Wing likens its drone ‘delivery network’ to rideshare

Drone delivery is one of those ideas that’s been sold as “the next big thing” forever. Regardless of how bullish you happen to be on the technology, there’s undeniably a lot that has to be figured out before we can start having serious conversation about mainstream adoption. Regulator issues are a big box to be ticked, as are some big logistical questions.

Alphabet X-graduated Wing today showcased its work on the latter, in the form of a “delivery network.” The company compares the idea to rideshare, bucking the sort of back and forth model we’ve come to recognize by players in the category. In existing configurations, a drone is launched from a business, arrives at its destination and then returns to its origin.

It’s a simple path, and it makes sense that most have used it as a starting point. Wing notes in a blog post published this morning:

Up to this point, the industry has been fixated on drones themselves — designing, testing, and iterating on aircraft, rather than finding the best way to harness an entire fleet for efficient delivery. Wing’s approach to delivery is different. We see drone delivery at scale looking more like an efficient data network than a traditional transportation system. As with many other areas of technology, from data centers to smartphones, the physical hardware is only as useful as the software and logistics networks that make it meaningful for organizations and their customers.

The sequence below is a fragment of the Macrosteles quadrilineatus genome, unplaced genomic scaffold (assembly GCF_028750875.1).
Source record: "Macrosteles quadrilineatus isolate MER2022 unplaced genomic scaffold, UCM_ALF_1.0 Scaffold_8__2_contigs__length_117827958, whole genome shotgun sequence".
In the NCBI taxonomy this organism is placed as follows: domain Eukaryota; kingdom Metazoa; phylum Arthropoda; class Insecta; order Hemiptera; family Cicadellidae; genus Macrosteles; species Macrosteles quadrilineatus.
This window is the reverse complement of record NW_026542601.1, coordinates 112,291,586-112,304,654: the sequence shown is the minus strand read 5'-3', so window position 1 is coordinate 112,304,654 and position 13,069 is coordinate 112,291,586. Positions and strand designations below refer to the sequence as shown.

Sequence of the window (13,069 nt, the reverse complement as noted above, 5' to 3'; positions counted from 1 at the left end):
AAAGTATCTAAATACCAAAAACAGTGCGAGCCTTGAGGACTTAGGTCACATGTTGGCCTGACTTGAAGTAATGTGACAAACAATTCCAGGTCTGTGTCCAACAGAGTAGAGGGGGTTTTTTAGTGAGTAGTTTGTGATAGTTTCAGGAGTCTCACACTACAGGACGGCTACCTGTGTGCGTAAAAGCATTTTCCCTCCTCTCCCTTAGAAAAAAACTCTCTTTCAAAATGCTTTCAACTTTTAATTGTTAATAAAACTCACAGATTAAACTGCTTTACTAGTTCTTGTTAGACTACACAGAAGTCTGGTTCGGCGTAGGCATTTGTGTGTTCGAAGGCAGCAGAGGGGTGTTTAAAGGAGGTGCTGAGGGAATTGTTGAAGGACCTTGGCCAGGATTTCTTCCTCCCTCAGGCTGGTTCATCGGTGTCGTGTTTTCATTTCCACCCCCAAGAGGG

In the new configuration, the Autoloader hardware is installed in a retailer’s curbside pickup area (these began to proliferate during the pandemic, to save people from going into the store to pick up online goods). Once the cargo is ready to pick up, an employee walks it out to the area and latches it to the device.

The idea here is that the easily installed loaders allow flexibility for pickup, so the drones can travel from a pickup to drop off to another pickup, with the system determining the most effective/efficient path. In that sense, it operates similarly to an Uber or Lyft, which matches drivers and riders based on the proximity to an upcoming drop-off.

“Drones within the Wing Delivery Network can pick up, drop off, travel, and charge in whatever pattern makes the most sense for the entire system,” writes Wing CEO Adam Woodworth. “For example, with multiple charging spots, they’ll have the flexibility to meet peaks in consumer demand across entire cities. Pad locations can be added simply, with the aircraft themselves used as the surveying tools to update and expand the network.”

Wing says the system will be rolling out over the next year. The company says it expects “our system to be capable of handling millions of deliveries for millions of consumers at a lower cost per delivery than ground transportation can achieve for fast delivery of small packages” by mid-2024.